HAVANA TIMES — Surrealist Cuban writer Juan Brea’s collection of essays “La verdad contemporanea” (Contemporary Truth) ends with a series of reflections we could describe as intuitive or extravagant.
“Man is the only animal capable of dying because of drunkenness or a kind gesture. This is what makes him different, not virtuous.”
I transcribed Brea’s book page by page. Published in 1941, it is far better known across the Atlantic than in Cuba, where it has never been reprinted.
This happy ending – having been able to transcribe this work – was made possible by my degree in Radiochemistry.
Havana’s Jose Marti National Library (BNJM) is, in a few words, an imposingly large building which houses around 4 million books, uncomfortable chairs, insipid paintings by Cuban painter Kcho, vigilant old women and a god-awful membership mechanism.
The library reopened its doors to the public in October of last year with a great song and dance. This was hailed (heaven knows why) as a cultural event of the first order which was even acknowledged as such by Cuba’s Minister of the Interior.
Though the institution underwent repairs and restructuring for over 45 months, its membership policy, established in 2000, hasn’t become the slightest bit more flexible.
In order to access the books, you first need to obtain a Library Card – a totally comprehensible requirement.
The catch is that you’re only entitled to this card if you can be included under any of the following categories: researcher, professional or university or specialized art instruction student.
This translates into denying the immense majority of the population access to Cuba’s literary holdings and its historical documents and recordings. An act of exclusion which the BNJM’s flimsy argument doesn’t manage to explain: that the categorization of library users is a common practice in libraries around the world.
The library’s thirst for categorizing and limiting public access to information isn’t quenched by simply proving that you belong to one of the aforementioned privileged minorities (by showing them your ID, providing them with photos and a copy of your degree), no.
There is a regulation which stipulates that users must limit their search to such books and documents required strictly for their work, research or teaching activity. On the basis of this, the library reserves the right to deny a user access to information that bears no thematic relationship to the area of studies registered in their file. For instance, a biologist may be denied access to documents related to architecture.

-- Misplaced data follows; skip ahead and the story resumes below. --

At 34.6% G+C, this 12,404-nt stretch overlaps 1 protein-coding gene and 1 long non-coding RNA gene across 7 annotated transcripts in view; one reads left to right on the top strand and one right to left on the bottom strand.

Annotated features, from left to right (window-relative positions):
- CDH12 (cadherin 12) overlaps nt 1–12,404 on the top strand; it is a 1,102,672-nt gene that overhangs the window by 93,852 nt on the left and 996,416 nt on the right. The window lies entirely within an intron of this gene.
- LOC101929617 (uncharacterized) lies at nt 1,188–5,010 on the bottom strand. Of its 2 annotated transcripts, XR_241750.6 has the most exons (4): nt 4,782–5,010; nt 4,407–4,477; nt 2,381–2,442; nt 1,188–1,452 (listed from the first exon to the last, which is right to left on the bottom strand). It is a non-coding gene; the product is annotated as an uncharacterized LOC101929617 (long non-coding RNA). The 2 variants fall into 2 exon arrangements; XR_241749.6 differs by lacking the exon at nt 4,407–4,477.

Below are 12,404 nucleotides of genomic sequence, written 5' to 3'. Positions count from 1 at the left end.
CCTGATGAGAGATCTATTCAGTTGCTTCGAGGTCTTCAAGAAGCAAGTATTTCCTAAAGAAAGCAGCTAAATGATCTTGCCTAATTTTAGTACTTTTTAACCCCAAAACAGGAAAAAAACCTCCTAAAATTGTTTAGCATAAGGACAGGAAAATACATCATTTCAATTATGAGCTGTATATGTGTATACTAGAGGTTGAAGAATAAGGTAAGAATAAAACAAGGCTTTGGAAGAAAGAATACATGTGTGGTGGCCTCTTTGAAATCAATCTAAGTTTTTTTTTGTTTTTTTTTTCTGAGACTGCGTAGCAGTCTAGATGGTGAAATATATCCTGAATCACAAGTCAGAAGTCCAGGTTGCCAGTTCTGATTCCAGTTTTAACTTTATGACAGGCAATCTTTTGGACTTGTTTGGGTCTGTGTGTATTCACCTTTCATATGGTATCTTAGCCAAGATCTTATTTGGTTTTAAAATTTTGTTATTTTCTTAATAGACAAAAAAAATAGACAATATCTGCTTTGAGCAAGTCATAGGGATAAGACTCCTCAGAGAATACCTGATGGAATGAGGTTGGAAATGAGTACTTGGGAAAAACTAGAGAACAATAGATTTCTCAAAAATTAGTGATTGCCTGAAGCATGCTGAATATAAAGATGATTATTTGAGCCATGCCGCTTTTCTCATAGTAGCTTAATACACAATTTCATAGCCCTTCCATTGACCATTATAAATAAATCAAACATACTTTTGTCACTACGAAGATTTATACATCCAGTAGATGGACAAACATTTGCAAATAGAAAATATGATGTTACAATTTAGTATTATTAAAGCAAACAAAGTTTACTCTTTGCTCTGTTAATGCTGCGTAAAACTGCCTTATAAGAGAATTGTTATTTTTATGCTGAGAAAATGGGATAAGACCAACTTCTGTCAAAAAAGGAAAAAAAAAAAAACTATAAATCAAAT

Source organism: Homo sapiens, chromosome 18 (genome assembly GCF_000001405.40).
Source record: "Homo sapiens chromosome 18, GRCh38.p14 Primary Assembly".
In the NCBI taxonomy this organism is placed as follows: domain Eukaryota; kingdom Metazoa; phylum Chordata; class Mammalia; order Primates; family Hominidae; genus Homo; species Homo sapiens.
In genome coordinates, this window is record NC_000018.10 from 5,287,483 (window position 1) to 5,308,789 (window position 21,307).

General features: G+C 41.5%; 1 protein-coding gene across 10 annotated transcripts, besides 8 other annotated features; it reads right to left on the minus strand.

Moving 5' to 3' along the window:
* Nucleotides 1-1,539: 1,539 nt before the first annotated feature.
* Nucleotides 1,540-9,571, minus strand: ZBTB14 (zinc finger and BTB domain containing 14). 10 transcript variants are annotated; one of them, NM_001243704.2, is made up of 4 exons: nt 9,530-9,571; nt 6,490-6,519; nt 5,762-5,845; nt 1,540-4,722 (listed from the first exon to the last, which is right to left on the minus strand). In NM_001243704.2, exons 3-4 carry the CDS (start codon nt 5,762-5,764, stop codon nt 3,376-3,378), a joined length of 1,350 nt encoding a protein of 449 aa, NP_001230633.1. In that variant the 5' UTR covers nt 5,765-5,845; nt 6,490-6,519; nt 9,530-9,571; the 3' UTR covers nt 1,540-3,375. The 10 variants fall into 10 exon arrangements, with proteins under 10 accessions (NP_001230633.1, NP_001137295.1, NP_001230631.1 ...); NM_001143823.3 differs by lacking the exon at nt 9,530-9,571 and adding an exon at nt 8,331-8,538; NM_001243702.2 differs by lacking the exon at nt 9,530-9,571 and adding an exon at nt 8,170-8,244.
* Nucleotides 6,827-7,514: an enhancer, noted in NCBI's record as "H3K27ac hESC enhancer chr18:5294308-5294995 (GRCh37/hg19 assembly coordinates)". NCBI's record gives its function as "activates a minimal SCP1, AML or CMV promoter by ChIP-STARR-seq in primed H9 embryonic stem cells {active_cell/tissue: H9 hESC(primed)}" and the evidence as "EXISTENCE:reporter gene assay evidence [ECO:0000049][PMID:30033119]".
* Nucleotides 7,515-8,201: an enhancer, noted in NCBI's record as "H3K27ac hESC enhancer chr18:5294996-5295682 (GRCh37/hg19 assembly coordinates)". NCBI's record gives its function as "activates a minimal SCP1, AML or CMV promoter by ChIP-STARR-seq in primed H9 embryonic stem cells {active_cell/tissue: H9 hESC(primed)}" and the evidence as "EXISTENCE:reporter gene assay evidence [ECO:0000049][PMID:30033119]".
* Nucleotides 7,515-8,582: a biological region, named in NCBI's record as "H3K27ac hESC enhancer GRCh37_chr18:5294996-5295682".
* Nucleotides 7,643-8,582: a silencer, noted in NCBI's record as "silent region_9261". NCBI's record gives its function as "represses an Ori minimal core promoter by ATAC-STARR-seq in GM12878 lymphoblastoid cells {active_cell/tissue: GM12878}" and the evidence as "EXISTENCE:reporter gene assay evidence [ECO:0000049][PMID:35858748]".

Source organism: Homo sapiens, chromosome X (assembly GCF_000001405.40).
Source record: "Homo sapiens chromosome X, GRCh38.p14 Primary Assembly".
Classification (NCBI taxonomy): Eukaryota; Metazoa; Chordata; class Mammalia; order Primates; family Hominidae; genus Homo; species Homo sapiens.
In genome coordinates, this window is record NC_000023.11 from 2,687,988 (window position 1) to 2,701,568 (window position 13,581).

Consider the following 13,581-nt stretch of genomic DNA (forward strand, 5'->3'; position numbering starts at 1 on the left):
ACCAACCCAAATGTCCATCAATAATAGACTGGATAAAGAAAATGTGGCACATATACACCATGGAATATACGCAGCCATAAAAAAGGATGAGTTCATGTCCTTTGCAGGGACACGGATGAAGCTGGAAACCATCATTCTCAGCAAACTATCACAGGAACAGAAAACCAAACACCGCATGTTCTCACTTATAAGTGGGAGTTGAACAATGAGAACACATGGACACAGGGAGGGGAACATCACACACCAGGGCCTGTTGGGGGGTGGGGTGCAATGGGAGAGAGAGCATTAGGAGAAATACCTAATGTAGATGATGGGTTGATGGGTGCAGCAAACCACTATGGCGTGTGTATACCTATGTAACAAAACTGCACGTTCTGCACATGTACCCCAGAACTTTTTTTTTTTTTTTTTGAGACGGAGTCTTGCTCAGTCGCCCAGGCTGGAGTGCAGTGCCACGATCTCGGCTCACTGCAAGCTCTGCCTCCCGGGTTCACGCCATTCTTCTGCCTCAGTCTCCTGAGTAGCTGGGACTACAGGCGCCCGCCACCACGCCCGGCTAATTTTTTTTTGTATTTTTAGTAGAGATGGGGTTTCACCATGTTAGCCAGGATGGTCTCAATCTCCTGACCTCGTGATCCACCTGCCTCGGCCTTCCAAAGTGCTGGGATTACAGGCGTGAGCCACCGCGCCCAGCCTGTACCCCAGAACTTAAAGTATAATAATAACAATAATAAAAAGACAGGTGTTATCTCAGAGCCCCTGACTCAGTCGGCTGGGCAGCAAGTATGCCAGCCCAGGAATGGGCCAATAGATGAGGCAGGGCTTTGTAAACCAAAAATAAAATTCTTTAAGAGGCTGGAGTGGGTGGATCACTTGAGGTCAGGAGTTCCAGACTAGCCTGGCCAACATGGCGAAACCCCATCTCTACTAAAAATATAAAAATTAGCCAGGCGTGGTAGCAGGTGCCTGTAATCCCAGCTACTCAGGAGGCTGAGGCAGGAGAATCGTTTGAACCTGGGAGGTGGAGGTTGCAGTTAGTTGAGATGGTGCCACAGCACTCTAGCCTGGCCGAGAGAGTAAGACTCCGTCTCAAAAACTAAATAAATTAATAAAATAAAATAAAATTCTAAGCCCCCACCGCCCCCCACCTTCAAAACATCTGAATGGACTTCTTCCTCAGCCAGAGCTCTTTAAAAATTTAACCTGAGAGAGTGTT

There’s more. To access information contained in the valuable historical documents housed by the BNJM, the user must preset a letter of endorsement from his place of work or study. This regulation means that practically no professional in Cuba can access historical documents at the library to do research work if such work hasn’t first been verified by a State institution.
What should we make, then, of that inclusive slogan that called for the creation of a cultured population of avid readers?
Efforts undertaken in Cuba in the 1960s, which resulted in the creation of the National Public Library Network, the School of Library Sciences, the Popular Reading Campaign and the Recovered Libraries Movement, did, in effect, manage to promote the habit of reading among Cubans.
The interest in conserving library materials (something which could be achieved in many different ways) is not a strong enough argument to justify these 13 years in which the BNJM’s information has been held hostage.
The critical state public education is in at all levels and the noticeable drop in university enrolment are facts that call for the elimination of the library’s current restrictions.
Granting everyone access to the country’s libraries is not an exaggerated anachronism belonging to the early days of the revolution, as they would have us believe in these times of reform.